Harmful signal defense
GPS and GNSS systems are used in Positioning, Navigation and Timing (PNT) applications for smart devices, vehicle navigation, fitness tracking, autonomous vehicles, maritime and far more. The total number of active GNSS devices is now numbered in the billions across the globe.
Figure 1. NE555 timer IC — a really good device that, sadly , is used for a bad purpose.
Sadly, there are individuals around the world (including bad actors and cyber threat actors) that want to disrupt the users of GNSS systems for a wide range of malicious purposes. Sometimes this is to cause actual harm to others; in other cases it’s to prevent themselves from being tracked!
In most countries around the world, producing and using a device that interferes with the radio spectrum and disrupts communication services in GNSS — or, indeed, other services that include SATCOM, cellular, broadcast television and radio — is illegal. Authorities such as the FCC in the USA and Ofcom in the United Kingdom have capabilities to detect GNSS jamming events, locate the perpetrators and potentially prosecute them.
What Are GPS Jammers?
GPS jammers are freely available on internet auction sites and are typically devices that are quite simple, from an electronics design perspective. Many of them are built from the humble ‘NE555 timer IC’ which is used to drive a Voltage Controller Oscillator (VCO) and antenna. This, in turn, creates a broadband radio interference.
Other crude jammers are produced by filtering the harmonic of a fast rising, clock edge oscillator coincident with the GNSS signal band and that is typically around 1.575 GHz for GPS L1-band. This type of interferer is more of a continuous wave-type and creates a single, strong, in-band interferer.
Figure 2. A typical GNSS layout using RFoF.
Critical Infrastructure includes communications, water, gas and electricity utilities, transportation, data centers and the cloud and, of course, defense establishments. A common requirement for many of these infrastructures is to receive extremely accurate timing signals. A common way to derive these timing signals is to use the time service from GNSS systems. Examples include:
» Phase alignment for AC electricity generation
» Timestamping financial transactions in a data center
» Synchronizing cellular base-stations to enable mobile handover.
Since 1994, ViaLite Communications has been helping critical infrastructure customers design and install GNSS signal routing solutions across fiber optic-based systems. These systems start at the antenna that is located outside.
The RF signal from the antenna is connected to a ViaLite RF over fiber (RFoF) transmitter which is an electrical to optical converter. From the transmitter, a fiber is then extended into the facility and distributed as required to a single or multiple end-point. At each end-point an RFoF receiver converts the optical signal back into electrical RF and is then connected to a device, such as a Time Server. (See figure 2.)
The advantages of using RFoF for GNSS signal extension and distribution include: very low loss connectivity, electrical isolation, optical splitting capability, and (important for cyber security) RFoF by design is also a unidirectional technology. Furthermore, the GNSS signal is not converted into any other modulation or digital data stream and, therefore, becomes difficult to tamper with or for an actor to damage the signal integrity.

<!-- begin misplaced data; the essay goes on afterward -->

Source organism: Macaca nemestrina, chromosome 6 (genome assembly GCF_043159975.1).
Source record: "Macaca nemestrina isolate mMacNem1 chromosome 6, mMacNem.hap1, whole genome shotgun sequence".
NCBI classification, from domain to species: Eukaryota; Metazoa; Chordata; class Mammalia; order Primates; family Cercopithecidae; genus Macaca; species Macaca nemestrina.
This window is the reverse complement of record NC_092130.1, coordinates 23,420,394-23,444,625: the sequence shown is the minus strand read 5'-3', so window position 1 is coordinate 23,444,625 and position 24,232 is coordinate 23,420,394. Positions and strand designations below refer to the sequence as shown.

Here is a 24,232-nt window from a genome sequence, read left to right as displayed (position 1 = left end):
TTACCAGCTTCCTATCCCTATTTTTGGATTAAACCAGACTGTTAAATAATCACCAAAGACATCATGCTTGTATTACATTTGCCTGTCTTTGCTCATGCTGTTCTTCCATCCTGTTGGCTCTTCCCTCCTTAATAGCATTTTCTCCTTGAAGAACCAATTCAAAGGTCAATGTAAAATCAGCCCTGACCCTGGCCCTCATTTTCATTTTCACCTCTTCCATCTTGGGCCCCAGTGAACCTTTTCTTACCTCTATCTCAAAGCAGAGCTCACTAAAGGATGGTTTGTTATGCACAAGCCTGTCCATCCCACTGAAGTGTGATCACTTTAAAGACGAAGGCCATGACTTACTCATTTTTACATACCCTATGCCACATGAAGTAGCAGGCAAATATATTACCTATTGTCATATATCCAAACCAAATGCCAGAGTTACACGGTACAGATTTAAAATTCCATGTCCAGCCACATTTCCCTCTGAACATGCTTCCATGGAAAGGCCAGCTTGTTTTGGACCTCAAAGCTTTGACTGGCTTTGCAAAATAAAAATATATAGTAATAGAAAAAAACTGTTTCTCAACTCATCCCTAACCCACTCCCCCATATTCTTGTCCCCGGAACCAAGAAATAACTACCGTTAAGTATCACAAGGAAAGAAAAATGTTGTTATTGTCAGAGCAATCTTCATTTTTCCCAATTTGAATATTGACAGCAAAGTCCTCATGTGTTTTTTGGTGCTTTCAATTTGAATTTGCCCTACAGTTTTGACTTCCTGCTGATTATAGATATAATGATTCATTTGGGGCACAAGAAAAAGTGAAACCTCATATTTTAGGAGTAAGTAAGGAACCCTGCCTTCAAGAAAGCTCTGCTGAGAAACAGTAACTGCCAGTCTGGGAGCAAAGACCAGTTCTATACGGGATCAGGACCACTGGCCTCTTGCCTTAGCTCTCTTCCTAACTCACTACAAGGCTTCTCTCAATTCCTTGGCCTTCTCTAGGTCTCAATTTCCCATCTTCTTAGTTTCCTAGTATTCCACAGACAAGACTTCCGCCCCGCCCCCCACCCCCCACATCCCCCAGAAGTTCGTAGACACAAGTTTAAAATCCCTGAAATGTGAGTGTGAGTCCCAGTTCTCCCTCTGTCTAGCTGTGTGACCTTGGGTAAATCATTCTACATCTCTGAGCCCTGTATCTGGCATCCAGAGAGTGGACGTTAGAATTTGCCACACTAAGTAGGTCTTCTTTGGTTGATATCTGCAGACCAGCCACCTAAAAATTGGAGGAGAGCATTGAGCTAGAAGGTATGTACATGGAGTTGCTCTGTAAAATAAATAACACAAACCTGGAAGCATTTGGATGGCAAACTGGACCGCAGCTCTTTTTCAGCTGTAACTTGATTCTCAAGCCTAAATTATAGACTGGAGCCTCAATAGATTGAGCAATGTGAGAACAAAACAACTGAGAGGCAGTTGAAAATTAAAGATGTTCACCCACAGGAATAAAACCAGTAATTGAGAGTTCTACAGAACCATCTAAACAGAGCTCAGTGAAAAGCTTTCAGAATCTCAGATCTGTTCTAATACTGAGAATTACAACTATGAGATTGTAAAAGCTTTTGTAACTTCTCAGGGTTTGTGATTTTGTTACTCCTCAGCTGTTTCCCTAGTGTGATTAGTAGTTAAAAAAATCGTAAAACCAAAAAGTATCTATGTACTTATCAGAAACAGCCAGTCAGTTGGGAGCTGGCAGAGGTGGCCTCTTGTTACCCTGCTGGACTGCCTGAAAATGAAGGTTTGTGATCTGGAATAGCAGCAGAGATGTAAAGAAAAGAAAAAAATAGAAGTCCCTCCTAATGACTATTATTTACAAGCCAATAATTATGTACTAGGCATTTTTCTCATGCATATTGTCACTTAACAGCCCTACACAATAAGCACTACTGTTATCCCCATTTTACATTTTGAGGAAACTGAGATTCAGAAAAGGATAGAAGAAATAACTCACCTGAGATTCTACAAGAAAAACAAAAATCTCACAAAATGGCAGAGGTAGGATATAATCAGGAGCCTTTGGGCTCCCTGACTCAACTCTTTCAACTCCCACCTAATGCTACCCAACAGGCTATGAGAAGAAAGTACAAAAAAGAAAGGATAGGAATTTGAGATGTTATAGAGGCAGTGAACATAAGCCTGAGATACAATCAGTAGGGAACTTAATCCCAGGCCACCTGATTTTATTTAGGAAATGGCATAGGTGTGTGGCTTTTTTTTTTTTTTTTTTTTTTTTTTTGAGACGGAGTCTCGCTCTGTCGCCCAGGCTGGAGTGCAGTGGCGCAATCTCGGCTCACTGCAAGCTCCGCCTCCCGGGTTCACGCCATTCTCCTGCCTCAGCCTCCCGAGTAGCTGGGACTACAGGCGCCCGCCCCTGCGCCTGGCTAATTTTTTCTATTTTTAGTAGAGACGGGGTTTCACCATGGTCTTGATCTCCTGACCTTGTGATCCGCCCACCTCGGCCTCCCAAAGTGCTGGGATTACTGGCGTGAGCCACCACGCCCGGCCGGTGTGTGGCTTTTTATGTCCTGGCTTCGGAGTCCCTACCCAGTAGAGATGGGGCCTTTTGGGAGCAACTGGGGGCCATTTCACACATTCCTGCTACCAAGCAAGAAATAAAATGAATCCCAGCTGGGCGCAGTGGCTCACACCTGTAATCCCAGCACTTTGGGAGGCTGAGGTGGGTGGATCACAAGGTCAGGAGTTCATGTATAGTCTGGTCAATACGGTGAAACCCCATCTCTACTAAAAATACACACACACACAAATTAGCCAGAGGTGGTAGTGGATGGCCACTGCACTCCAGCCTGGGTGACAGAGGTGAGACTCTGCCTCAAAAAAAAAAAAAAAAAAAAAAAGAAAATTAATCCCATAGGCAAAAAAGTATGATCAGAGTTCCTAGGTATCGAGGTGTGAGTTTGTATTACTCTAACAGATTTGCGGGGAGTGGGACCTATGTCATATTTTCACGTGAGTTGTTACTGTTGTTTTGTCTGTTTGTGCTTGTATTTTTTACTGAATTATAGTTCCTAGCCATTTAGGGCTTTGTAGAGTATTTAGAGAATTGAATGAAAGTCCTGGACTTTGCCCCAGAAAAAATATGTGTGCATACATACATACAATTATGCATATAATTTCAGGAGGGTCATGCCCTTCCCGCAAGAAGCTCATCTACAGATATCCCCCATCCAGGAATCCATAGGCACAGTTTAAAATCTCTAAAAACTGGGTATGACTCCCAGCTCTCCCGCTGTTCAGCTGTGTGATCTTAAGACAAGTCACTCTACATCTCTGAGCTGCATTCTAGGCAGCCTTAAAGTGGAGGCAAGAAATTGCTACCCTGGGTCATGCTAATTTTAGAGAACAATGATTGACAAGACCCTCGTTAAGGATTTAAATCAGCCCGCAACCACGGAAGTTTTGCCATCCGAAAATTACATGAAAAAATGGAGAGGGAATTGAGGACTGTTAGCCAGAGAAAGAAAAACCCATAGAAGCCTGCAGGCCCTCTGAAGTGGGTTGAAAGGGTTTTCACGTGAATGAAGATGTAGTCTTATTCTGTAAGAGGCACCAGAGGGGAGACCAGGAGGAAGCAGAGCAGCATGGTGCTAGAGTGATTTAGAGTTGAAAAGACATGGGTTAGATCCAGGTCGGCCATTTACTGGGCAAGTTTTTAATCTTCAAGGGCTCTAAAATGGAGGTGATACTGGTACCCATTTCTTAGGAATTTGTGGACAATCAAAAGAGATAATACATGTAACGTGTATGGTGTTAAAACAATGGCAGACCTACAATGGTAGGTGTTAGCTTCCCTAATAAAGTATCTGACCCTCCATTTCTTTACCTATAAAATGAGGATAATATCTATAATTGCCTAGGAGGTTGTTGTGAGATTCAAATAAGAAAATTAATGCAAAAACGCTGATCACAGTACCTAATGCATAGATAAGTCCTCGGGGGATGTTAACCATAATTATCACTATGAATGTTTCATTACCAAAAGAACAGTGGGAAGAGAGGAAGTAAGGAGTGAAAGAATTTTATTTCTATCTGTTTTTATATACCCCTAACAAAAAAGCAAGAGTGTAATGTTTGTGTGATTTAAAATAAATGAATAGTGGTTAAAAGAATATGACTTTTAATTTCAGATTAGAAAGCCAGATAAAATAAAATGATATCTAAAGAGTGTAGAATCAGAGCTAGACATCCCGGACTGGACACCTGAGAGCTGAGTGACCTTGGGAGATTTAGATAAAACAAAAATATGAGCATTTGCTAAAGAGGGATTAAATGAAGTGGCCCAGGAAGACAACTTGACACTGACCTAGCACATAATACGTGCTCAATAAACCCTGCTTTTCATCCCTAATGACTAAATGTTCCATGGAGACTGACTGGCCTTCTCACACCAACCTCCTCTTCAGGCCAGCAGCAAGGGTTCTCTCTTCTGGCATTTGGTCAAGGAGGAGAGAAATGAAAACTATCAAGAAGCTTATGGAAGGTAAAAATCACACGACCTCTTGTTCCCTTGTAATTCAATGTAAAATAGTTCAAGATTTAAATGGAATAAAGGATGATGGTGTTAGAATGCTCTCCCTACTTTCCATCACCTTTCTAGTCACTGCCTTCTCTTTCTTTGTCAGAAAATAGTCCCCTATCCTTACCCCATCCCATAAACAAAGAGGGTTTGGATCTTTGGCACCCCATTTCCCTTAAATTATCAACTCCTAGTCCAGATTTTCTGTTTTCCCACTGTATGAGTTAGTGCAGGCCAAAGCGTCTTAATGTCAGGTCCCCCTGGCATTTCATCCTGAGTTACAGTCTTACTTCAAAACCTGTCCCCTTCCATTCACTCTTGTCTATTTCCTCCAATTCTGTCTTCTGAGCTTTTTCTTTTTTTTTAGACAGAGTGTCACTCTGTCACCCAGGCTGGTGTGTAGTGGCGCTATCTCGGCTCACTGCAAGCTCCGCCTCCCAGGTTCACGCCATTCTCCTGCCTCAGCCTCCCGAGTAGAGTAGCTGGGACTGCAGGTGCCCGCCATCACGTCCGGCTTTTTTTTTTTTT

How To Protect Critical Infrastructure From GPS Jamming
When a “jamming event” occurs, the critical infrastructure provider must try and prevent the harmful signal from impacting their timing based service and, ideally, they also need to know that the jamming is occurring in order for them to take action or inform the authorities. Avoiding harmful signals can be done in a variety of ways, from specially designed RF antennas through to sophisticated signal processor-based firewalls.
ViaLite has teamed up with the GPS and timing experts at Focus Telecom Ltd to distribute and integrate their family of GPS Resilient and OtoSphere™ jamming protection products into the company’s offering.
Figure 3. Integrated ViaLite and Focus Telecom jamming
Contained within the Focus Telecom products is a unique and patent-protected interference filtering algorithm that combines the patterns from two omni-directional antennas. This product can and does analyze the direction of the interferer and nullify that invasion from the wanted signal. In addition, Focus Telecom can provide a cloud-based service for providing data and analytics around jamming attacks, when used in conjunction with the company’s GPS Sensor device.
Integrated GPS Jamming Protection Solutions
The Focus Telecom GPS Resilient Kit and OtoSphere products can be integrated with all of the ViaLiteHD GPS RFoF product range. In such a system, the products are placed between the antenna and RFoF transmitter. They are powered from the ViaLiteHD transmitter through a DC feed on the RF antenna port — there is no need for additional power supplies.
The Focus Telecom solutions have DC pass-through to the antenna. If customers want additional RF signal gain, the OtoSphere can be used in combination with an additional external, in-line amplifier.
These integrated solutions have already been deployed to users and are now providing them with additional protection against unwanted jamming events. Contact ViaLite to discuss any GPS jamming protection requirements.
Author Richard Jacklin is the Director for ViaLite Communications.